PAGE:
motion for judgment on the pleadings is when all the parties agree on the facts, and the only question remaining is how the law applies to those facts. In the motion for summary judgment, there may still be some facts in dispute
what is beyond a reasonable doubt?
The prosecution in a criminal case has the burden of convincing the trier of fact that the Defendant is guilty of the crime charged and that the jury has no reasonable doubt about guilt.
Preponderance of the Evidence
A party must convince a jury by the preponderance of the evidence (the greater weight of the evidence) that the facts are as contended.
Clear and Convincing Proof
Situation where the law requires proof more than the preponderance of the evidence but less than proof beyond a reasonable doubt.
what are peremptory challenges?
objection by a party to a lawsuit rejecting a prosptive juror for which no reason need be given for the objection. these challenges CANNOT be used to exclude a potential juror on the basis of race or gender
what are the steps in the jury selection process?
summoning of potential jurors, questioning prospective jurors to determine their qualifications and biases, any peremptory challenges
main proceedings of trial
opening statements, plaintiff's presentation of evidence, motion for directed verdict, closing statements
what is a motion for directed verdict?
After Plaintiff rests his/her case. A directed verdict is a decision of the judge that the jury must decide, as a matter of law, in favor of one party and against the other.
when may the court direct a verdict for the defendant?
ONLY if the evidence, taken in the light most favorable to the Plaintiff, establishes as a matter of law that the Defendant is entitled to a verdict.
what happens if the motion for directed verdict is denied?
the Defendant presents his/her case.
Decision of a jury, reported to the court, on matters properly submitted to the jury for consideration
what happens after the verdict is announced?
a judgment is entered by the judge
How can you get a motion for a new trial?
A motion for new trial or for rehearing shall be served not later than 10 days after the return of the verdict in a jury action or the date of filing of the judgment in a non-jury action
What is a motion for JNOV?
Requesting Court to find that the verdict is, as a matter of law, erroneous. (Example: Verdict for the plaintiff based upon sympathy).
How long does appelant have to file a notice of appeal?
within 30 days of judgment or Motion for New Trial
What is a supersedeas bond?
guarantees payment of costs that may be charged against him/her on the appeal.
How long does the appelant have to file a supersedeas bond?
within 10 days after notice of appeal
what are the steps to file an appeal?
appelant must file a notice of appeal, a supersedeas bond, the transcript, a bill of exceptions, and prepare a brief
What does a brief contain?
a statement of the case, assignment of errors, and legal authorities/argument for the court
Appelate courts can do what 3 things?
affirm the court below, reverse the court below, or remand the case to the court below for a new trial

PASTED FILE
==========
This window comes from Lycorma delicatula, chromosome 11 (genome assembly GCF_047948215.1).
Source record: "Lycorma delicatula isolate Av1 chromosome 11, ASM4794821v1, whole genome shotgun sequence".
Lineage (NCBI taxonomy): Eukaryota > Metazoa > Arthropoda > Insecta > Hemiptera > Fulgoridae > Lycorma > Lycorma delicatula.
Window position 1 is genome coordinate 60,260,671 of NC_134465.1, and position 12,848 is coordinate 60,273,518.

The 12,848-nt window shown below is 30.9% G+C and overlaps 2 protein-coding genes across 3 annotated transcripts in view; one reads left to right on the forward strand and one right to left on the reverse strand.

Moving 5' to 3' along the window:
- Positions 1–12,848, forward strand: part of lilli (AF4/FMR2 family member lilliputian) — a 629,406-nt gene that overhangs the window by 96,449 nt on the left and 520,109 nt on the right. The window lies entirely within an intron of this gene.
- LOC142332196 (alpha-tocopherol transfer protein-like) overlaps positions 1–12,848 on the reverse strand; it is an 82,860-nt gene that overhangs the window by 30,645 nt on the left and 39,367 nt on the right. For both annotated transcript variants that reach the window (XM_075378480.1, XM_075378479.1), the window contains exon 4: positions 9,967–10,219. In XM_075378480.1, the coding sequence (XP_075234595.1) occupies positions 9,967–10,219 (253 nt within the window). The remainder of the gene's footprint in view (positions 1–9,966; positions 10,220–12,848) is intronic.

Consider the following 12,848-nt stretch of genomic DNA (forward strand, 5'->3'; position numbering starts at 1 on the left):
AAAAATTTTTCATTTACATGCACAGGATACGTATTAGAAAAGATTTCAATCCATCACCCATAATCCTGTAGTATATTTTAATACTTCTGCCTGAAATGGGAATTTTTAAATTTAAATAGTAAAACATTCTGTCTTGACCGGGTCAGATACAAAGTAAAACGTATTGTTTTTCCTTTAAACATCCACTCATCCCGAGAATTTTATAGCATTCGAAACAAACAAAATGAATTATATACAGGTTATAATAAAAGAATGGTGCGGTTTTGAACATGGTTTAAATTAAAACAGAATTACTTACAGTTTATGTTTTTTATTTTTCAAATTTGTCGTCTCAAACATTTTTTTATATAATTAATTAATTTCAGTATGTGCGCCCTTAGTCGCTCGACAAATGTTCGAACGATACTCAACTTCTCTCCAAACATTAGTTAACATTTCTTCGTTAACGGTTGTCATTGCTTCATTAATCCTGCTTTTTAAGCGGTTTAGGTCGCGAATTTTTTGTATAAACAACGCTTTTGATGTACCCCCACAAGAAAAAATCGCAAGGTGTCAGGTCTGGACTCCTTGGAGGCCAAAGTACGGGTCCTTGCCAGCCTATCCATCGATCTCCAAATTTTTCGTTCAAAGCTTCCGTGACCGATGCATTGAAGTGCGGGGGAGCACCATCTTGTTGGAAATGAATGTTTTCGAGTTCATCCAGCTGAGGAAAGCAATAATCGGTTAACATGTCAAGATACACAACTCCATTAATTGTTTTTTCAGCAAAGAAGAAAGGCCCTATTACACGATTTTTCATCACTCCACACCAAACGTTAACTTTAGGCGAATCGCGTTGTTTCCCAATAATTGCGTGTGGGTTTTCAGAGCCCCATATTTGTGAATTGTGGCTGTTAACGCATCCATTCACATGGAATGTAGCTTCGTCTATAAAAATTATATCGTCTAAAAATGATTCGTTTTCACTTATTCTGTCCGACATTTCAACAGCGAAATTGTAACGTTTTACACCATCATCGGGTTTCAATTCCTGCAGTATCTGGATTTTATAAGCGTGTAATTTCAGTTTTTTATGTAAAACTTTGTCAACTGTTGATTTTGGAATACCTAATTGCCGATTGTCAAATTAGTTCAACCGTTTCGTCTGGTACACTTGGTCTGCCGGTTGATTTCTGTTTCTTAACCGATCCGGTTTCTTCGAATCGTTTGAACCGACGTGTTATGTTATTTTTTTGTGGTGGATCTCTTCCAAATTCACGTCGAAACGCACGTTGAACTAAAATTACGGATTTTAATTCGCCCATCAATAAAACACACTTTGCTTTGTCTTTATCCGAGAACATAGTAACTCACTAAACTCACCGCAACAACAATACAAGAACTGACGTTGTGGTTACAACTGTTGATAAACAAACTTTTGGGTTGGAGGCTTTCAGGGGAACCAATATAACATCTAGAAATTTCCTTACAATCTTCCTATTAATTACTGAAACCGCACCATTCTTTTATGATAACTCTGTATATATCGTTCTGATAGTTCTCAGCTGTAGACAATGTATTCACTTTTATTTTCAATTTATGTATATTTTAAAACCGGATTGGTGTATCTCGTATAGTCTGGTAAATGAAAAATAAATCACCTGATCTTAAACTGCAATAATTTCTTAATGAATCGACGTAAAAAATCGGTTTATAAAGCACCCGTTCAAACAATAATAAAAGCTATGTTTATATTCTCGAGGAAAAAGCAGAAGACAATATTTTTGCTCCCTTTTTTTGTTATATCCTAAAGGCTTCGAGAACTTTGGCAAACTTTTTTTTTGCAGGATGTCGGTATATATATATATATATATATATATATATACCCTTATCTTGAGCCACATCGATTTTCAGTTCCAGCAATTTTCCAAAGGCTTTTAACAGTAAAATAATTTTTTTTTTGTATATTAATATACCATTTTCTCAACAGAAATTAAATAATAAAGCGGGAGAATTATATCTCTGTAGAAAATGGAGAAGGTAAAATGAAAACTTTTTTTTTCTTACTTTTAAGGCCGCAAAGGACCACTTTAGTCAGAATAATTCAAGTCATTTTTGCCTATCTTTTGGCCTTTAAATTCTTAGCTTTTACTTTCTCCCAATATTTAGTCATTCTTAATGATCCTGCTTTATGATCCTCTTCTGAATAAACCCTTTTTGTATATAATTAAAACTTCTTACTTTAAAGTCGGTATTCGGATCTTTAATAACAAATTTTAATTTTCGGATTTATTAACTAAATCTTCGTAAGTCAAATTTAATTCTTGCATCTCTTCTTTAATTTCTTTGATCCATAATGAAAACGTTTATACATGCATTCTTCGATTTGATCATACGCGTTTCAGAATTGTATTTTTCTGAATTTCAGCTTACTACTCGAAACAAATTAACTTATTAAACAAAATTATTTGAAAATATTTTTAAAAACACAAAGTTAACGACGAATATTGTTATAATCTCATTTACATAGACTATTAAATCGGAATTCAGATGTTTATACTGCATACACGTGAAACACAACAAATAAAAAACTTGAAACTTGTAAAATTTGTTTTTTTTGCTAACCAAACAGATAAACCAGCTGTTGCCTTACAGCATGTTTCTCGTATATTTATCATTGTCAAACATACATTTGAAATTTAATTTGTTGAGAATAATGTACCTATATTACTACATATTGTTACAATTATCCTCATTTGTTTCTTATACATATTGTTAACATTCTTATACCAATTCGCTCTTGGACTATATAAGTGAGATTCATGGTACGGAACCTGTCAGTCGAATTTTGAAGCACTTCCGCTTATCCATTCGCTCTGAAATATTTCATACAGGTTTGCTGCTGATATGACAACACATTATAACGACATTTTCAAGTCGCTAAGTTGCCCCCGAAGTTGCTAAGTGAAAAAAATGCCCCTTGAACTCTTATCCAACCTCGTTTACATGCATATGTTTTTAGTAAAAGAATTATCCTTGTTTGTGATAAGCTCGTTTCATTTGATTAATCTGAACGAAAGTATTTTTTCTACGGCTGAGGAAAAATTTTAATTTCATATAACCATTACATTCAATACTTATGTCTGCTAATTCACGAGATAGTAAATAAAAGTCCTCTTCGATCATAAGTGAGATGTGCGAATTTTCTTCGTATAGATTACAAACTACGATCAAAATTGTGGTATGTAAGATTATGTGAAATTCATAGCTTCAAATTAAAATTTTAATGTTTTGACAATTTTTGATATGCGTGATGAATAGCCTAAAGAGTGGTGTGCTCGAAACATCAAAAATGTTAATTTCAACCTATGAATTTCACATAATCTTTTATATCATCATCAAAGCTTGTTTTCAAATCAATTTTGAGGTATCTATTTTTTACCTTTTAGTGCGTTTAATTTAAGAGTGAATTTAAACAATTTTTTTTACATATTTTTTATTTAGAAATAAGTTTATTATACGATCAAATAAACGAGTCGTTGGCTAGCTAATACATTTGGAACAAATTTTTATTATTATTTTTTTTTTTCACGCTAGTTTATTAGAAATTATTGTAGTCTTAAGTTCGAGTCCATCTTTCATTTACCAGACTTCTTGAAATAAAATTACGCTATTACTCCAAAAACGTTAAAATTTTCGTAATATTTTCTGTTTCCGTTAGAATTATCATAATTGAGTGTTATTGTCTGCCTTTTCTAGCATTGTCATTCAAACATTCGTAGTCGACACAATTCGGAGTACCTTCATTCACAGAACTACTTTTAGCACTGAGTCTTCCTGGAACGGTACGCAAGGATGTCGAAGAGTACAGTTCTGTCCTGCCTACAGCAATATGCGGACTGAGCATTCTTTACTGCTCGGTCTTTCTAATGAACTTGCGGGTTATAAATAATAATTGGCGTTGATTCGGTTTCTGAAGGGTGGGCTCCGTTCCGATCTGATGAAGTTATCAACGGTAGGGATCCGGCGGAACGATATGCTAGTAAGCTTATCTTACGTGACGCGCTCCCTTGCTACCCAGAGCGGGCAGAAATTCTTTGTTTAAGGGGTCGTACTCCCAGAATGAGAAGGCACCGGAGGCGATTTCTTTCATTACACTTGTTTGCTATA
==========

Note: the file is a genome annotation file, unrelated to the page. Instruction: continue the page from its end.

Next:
What is mediation?
the process involving a third party's efforts to help disputing parties reach a settlement
When do many laws and courts require mediation?
either prior to filing suit or prior to setting a trial
What is arbitration?
the procedure used, as an alternative to litigation, to submit a dispute to one or more third parties who have authority to impose a resolution to the dispute
What are some advantages to arbitration?
quicker and less expensive, less hostile, less formal than a trial, decreases caseload for the system
What are some grounds for arbitration?
fraud, mutual mistake, or lack of capacity
How long after the dispute arises must arbitration be submitted?
The act of the disputing parties to refer an issue to the arbitration process.
What is the award?
the decision of the arbitrator
When the submission does not restrict arbitrators to decide according to principles of law, what may they do?
they may make an award according to their own notion of justice without regard to the law
What is sufficient to vacate an arbitration award?
Only clear, precise evidence of fraud, misconduct, or other grave irregularity
Do arbitrator's awards set precedents for subsequent litigated disputes?
What are the procedures in arbitration hearings?
Parties are given notice of time and place of hearing, testimony and evidence is given, arbitrator makes decision, arbitrators are the sole and final judges and are obligated to act fairly
In regards to arbitration, judicial action is necessary when:
Party refuses to submit the dispute to arbitration
Party refuses to comply with the arbitrator's award
What are advantages of stare decisis?
Certainty in the law; Equality in the law; Makes judicial decision making easier.
What are courts of general jurisdiction?
Have the power to hear almost any type of case. Example: Circuit Civil Trial Courts
What are courts of limited jurisdiction?
Courts that are allowed to hear only certain types of cases.
What are examples of courts of limited jurisdiction?
Small claims courts have jurisdiction over controversies involving less than $5,000; County Courts have jurisdiction over controversies involving $15,000 or less, and also hear traffic cases, misdemeanor criminal offenses, etc.